Mark 12:13-27: Escaping from Traps

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Mark 12:13-27: Escaping from Traps

May 9, 2021


1 Samuel 19-20, Psalm 103, Mark 12:13-27, 2 Corinthians 8

Mark 12:13-27:

Having been deeply offended by Jesus’ blunt assessment of their spiritual predicament, the religious authorities now tried to trap Jesus in his words. They come to him with two “cause celebres” at the time – the one regarding politics, the other a theological split – and see if they can get Jesus to choose sides, and therefore alienate a large proportion of his followers.

The first prickly pear is about taxes (verses 13-17). This is never a popular topic, but it was made especially difficult by the reality of the Roman occupation at the time. Was it right for a pious Jew to give money to a pagan emperor? But if Jesus said “no,” he would be inciting an insurrection. What would he do? How would he answer? His famous reply is “Render to Caesar what is Caesar’s, and to God the things that are God’s” (verse 17). This is, though, not just a brilliant evasion, it is also a theological principle. Certainly, Jesus cleverly sidestepped their attempt to pin on the horns of a dilemma. Yes, give to Caesar what is Caesar’s (the image on the coin being his); but give to God what is God’s (us each being made in the image of God). But it was also a rebuke: they should be paying home to Jesus who is the ultimate and perfect image of God. And it teaches us still today how to live in civil and “secular” society. Pay taxes. Participate in, even secular, political life. But at the same time worship God and God alone.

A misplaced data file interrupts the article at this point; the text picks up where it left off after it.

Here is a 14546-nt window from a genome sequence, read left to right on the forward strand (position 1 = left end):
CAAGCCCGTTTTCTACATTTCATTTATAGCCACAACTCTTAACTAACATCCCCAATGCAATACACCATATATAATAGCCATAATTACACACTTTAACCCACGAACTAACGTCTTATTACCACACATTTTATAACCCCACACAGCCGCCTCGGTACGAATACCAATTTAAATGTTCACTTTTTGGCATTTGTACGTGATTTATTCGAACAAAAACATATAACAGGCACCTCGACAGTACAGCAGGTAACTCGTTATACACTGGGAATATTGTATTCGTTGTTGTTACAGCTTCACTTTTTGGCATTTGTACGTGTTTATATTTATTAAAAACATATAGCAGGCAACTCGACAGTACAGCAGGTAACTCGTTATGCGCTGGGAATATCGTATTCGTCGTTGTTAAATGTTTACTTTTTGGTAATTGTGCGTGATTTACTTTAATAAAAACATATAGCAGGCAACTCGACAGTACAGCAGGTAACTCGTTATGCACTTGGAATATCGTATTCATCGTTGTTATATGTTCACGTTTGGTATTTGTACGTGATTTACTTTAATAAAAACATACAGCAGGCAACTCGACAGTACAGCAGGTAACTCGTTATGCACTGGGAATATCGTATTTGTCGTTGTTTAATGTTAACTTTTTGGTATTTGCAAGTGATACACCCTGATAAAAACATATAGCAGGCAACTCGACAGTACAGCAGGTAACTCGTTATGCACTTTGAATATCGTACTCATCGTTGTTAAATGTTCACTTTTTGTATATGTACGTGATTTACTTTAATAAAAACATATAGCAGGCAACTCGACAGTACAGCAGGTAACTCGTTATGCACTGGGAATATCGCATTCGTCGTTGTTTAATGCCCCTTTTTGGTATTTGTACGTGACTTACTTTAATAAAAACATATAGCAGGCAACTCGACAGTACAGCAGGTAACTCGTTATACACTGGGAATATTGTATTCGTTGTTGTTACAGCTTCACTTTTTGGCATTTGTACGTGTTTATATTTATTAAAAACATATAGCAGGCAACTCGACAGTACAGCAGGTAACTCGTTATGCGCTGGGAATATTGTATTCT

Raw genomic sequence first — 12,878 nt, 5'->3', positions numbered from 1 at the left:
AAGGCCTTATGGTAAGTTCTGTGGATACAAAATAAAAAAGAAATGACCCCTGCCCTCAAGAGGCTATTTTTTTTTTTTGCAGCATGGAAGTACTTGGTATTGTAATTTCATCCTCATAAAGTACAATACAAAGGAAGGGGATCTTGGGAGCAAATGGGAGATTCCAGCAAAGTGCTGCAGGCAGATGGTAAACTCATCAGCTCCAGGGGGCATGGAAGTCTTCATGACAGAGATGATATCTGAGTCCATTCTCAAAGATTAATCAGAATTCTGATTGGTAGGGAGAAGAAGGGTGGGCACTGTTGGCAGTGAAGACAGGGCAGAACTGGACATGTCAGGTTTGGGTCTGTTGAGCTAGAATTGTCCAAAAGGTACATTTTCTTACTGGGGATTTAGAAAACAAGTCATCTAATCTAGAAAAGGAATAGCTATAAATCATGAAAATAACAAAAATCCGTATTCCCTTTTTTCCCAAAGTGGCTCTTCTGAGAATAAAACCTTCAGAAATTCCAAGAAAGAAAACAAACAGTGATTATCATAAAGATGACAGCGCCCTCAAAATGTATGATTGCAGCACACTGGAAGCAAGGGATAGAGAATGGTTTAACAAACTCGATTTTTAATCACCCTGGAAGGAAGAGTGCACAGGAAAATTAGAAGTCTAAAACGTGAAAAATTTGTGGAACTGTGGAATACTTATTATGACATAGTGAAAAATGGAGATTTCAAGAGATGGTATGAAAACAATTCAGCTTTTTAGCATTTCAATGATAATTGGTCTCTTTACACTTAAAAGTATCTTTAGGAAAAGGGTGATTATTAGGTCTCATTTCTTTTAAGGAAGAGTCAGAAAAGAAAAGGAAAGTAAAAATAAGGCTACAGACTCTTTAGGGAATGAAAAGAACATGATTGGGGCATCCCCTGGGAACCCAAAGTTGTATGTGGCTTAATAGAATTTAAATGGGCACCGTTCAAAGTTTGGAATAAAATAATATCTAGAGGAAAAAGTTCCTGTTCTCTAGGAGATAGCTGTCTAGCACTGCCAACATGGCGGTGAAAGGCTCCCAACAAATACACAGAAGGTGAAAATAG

The next conundrum presented to Jesus seems almost laughably absurd (verses 18-27). Theological divisiveness down through history seems to have loved these sort of brain-teasing but picky problems. The medieval Christian equivalent was the all-too-serious debate about how many angels you could fit on the head of a pin. Here, the Sadducees believed that there was no resurrection. But they also only accepted as authoritative the first five books (the Pentateuch) of the Bible. Jesus, once again brilliantly, sidesteps their trap by pointing them to teaching in the Pentateuch that answered their problem: God is the God of Abraham, Isaac and Jacob. He is not the God of the dead but of the living. Yet, again, Jesus’ reply is more than a clever ruse to get out of a tricky verbal sparring match. Jesus is teaching us that theological error of a serious kind typically comes from either avoiding the clear teaching of Scripture or not accepting the almighty power of God – and sometimes both. As J.I. Packer used to put it, all heresy stems from the unwillingness to let mystery be mystery. We cannot fully understand the Trinity – but it is taught in the Bible, and God as the Almighty God is to be believed, even if we cannot comprehend all that he teaches. Similarly, with the doctrine of God’s sovereignty and human responsibility. We are to know the Scriptures and the power of God (verse 24), not just one or the other but both.


Josh Moody (Ph.D., University of Cambridge) is the senior pastor of College Church in Wheaton, IL., president and founder of God Centered Life Ministries, and author of several books including How the Bible Can Change Your Life and John 1-12 For You.


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